What do I need to know about Ear Mites?

Otodectes cynotis (ear mite) is the most common mange mite in cats and dogs, and most often seen in cats. They are tiny white parasites that live in the ear canal, and can drive your pet crazy! They are highly contagious and can infest whole litters of puppies and kittens. When a pet is diagnosed with ear mites, all in-contact pets in the home should be treated. They cannot be passed to humans.

Adult mites do not burrow but live on the surface of the skin in the outer ear canal. Signs of ear mite infection are scratching or shaking of the head, brown crusty debris (a combination of blood, wax, and mite feces) in the ear, and even bleeding in and around the ear (usually as a result of incessant scratching). The amount of debris does not always relate to the severity of clinical signs. Mite saliva is an irritant to the skin, and having things crawling in your ears isn’t fun either!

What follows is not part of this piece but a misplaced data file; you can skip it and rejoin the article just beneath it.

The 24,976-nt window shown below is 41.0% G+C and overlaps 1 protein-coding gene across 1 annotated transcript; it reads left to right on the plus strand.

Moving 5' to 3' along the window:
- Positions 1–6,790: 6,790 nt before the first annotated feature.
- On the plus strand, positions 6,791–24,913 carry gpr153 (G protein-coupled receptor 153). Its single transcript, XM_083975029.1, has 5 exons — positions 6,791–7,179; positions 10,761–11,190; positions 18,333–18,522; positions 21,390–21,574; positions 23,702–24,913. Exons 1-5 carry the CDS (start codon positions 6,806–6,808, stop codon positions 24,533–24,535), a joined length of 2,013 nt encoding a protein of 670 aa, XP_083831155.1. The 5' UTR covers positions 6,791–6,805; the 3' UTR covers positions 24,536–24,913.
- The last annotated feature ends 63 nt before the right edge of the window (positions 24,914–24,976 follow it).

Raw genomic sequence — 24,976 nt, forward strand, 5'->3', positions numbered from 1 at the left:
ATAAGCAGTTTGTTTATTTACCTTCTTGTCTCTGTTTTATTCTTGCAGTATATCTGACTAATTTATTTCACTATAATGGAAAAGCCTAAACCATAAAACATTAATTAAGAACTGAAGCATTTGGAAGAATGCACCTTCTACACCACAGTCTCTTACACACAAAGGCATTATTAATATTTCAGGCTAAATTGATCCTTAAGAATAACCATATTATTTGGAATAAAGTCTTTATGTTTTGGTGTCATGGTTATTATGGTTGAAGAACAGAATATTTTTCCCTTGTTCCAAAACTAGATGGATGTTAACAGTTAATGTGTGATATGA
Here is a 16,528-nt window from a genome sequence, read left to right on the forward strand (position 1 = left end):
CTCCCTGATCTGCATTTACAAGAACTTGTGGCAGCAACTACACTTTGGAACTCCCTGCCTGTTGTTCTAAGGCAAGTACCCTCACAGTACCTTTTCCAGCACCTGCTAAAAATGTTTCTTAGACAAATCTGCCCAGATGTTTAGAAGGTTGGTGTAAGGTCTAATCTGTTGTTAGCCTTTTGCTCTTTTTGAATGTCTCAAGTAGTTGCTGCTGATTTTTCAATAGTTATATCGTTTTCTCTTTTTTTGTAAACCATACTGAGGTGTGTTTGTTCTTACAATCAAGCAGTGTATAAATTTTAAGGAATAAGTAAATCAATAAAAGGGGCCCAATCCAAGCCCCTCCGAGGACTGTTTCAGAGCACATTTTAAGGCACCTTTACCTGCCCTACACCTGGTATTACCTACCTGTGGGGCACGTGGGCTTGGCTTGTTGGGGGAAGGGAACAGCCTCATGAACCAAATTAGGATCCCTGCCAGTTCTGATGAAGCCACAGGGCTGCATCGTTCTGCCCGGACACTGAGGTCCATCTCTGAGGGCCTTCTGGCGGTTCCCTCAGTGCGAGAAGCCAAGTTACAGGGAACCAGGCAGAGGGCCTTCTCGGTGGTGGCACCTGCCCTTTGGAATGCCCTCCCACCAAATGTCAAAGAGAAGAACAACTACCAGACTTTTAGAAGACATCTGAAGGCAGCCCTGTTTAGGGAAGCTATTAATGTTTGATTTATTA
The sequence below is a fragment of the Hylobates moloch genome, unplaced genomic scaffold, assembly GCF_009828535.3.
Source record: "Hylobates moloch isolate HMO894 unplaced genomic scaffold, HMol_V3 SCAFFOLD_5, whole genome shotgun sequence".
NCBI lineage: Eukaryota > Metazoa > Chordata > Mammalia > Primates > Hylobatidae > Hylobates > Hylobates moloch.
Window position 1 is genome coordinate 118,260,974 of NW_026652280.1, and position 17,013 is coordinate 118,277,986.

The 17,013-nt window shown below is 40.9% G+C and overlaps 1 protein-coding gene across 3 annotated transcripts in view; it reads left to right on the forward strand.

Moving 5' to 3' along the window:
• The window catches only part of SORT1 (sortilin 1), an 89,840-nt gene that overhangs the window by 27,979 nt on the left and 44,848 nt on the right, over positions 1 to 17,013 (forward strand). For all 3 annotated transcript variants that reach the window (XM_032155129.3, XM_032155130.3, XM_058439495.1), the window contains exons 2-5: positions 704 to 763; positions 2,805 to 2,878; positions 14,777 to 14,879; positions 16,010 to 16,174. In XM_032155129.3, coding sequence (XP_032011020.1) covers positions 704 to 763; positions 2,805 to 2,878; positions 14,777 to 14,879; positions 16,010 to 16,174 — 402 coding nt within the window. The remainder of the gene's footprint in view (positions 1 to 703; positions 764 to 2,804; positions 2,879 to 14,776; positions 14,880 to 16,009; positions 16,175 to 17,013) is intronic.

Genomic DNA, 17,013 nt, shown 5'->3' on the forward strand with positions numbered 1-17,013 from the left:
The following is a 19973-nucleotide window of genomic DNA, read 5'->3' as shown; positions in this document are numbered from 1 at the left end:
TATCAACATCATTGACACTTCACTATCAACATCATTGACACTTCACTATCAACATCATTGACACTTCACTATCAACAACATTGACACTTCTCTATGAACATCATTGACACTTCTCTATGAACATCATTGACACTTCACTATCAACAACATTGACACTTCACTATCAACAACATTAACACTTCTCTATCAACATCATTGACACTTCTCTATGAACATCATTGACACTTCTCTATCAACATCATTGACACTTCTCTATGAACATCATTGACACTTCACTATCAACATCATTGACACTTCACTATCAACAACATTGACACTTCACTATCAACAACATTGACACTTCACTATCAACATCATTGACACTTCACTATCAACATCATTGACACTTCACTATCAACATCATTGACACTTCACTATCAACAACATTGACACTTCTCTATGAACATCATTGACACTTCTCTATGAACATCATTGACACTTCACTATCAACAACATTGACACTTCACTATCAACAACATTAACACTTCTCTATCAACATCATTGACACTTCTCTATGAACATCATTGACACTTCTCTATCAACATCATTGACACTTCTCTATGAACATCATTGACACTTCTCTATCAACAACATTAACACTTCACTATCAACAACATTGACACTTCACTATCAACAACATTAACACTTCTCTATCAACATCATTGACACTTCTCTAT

Ododectes cynotis develop from an egg, to a larva, to two nymph stages, and finally mature into an adult. They take about 3 weeks to develop into adults, and at this stage is when they infect host animals. Diagnosis is done by both visual inspection with an otoscope, and by taking an ear swab. The debris from the swab is placed on a slide and looked at under the microscope. Mites can be seen crawling around, and eggs are often present. Ask your veterinarian for a peak under the microscope if you dare!

Treatment: The ears need to be thoroughly cleaned at the start of treatment to remove the majority of debris and mites. A spot on treatment is then applied according to your veterinarian’s instructions, and repeated in one month.